Recommendations for new adopters & new pug parents
I'm posting this with permission of the author in the hopes it will be of some people who have expressed problems and asked questions about integrating a new pug into their home. And since it's a good reminder for all of us, I've posted in this section as opposed to rescue.
I’m Home By Lorraine Houston of Speaking of Dogs Rescue
Originally published in Dogs, Dogs, Dogs in the Oct/Nov. 2010 issue
(portions of the original document have been modified by Pugalug Pug Rescue to comply with the rescue’s guidelines with consent of the author)
Adopting a shelter or rescue dog can be one of the most rewarding experiences of a lifetime. Now that you are ready and have done your homework, you feel that you’ve covered all the bases. You have selected a dog whose profile and description matches well with your lifestyle, researched the breed or mix as best you can, spoken at great length with the shelter/rescue personnel about your chosen dog, made arrangements for training, have a crate, called your veterinarian and groomer to give them the exciting news and triple checked your fence for any escape routes. Yep, you’re good to go – off to finalize your adoption.
As you are driving to pick up your new bundle of unconditional love, reality hits you smack dab in the middle of the forehead. This is not your beloved old dog, Nina, who fit like a comfy slipper and knew intuitively what you were thinking and what you were going to do next. This is not a dog who knows and understands all your neighbours, their dogs, their kids and Mr. Schaffer who walks with a cane and insists on stopping for a visit (while looming over) with Nina each time you met at the park. Heck, this dog doesn’t know your house, your routine – or YOU for that matter! Panic is beginning to set in, but you realize that although you are a bit rusty, after all it’s been 14 years since you’ve been in this position, you are committed to make things work, and work to the best of your ability! At this moment you are thinking “I wish there had been an article in Dogs, Dogs, Dogs! about bringing home a rescue/shelter dog so I would have a better idea of what and what not to expect to make this transition as easy as possible – for both of us!”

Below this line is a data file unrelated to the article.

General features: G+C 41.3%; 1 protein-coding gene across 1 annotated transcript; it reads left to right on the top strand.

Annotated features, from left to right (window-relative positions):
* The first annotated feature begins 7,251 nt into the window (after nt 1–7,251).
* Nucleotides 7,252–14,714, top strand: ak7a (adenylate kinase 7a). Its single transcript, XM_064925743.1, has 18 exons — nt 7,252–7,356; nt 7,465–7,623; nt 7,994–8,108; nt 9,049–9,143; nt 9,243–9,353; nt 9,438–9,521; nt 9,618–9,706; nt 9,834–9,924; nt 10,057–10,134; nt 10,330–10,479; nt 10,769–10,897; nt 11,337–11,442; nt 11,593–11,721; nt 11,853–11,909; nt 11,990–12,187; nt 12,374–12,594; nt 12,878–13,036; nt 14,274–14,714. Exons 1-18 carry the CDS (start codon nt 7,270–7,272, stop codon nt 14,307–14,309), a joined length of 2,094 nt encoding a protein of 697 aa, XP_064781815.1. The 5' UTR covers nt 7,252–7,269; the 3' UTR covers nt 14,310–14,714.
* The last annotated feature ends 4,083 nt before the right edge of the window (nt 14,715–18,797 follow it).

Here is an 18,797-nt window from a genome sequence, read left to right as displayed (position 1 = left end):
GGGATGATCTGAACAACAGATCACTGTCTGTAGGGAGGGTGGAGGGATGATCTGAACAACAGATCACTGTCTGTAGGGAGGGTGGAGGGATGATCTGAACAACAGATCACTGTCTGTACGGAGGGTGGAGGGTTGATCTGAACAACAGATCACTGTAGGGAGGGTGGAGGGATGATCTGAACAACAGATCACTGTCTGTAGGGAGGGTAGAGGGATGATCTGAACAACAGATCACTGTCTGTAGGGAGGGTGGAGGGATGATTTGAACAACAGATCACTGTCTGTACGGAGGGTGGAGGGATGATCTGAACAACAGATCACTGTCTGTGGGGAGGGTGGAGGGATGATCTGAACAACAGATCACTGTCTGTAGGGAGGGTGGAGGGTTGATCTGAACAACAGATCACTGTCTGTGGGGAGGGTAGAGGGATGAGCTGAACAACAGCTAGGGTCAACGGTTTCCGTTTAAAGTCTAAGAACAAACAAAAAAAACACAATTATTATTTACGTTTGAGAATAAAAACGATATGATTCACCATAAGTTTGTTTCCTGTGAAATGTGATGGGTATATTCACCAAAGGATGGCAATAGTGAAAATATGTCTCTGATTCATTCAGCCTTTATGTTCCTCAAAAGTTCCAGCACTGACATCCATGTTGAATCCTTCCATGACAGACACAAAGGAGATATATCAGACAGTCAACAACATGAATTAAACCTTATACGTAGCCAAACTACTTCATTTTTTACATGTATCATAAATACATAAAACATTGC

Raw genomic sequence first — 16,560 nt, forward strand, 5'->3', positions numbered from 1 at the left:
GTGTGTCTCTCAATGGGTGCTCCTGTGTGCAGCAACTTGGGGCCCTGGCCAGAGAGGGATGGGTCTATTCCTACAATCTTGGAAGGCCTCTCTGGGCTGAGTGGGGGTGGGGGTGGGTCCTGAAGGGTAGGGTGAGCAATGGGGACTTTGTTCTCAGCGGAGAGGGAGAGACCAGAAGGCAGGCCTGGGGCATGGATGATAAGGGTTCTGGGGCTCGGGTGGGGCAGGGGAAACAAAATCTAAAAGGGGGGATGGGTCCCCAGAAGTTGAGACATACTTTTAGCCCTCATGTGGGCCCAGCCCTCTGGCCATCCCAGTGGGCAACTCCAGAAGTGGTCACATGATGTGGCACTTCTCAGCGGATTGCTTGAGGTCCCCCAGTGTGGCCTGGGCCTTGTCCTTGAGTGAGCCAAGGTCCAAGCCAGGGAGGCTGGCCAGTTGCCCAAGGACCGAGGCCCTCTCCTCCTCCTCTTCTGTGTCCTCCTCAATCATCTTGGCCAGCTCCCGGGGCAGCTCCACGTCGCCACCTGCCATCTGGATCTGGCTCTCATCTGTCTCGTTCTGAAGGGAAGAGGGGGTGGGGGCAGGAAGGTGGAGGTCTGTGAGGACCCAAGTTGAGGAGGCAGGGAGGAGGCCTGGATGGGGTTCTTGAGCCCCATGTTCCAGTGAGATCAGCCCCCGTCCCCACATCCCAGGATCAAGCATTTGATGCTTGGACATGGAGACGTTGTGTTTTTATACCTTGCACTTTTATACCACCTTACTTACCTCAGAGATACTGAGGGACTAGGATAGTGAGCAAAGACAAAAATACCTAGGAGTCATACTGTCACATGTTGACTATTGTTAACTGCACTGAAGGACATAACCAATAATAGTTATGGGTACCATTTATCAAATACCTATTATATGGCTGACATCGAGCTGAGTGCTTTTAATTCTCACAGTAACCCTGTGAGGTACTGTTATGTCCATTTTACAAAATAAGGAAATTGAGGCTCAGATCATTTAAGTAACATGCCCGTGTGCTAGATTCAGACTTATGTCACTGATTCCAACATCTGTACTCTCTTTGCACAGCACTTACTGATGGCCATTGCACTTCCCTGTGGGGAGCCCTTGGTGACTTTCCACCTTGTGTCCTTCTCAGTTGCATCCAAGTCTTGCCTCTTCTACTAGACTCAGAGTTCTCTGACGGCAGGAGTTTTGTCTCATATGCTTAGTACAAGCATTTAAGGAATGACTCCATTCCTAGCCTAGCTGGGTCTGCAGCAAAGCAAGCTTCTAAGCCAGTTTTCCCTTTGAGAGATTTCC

Wish and you shall receive. I’ve made a list of do’s and don’ts that I hope will give you a good starting point, but remember that all dogs and people are different and there will be variables and situations that will require you to use your good common sense as well as your good dog sense.
LIST OF DO’S
- DO - Expect ‘accidents’ to happen. Whether your new dog is marking her new home (yes females do this too), she is uncertain of where to access “the bathroom door” or she is just overly excited and/or stimulated (we all know that feeling!) she may have a pee or poop in the home, especially the first few days. Don’t assume she is not housetrained, trying to be alpha or is not happy in her new home. New environments, especially those that have had other dogs in them, can trigger a dog to eliminate to communicate a message such as “I’m here now too” and, although we would prefer this not to happen, it does typically only last a few days. There are preventative steps you can take: baby gate off certain areas of the home, establish an elimination routine (in fact, I often suggest to our foster parents with their new charges to have a notebook handy and jot down the times of urination and defecation so they have a self-made schedule and can refer to it), take her in and out of the same door, make use of the crate, use the attached ‘leash to waist’ technique and/or offer outdoor opportunities and praise for desired results.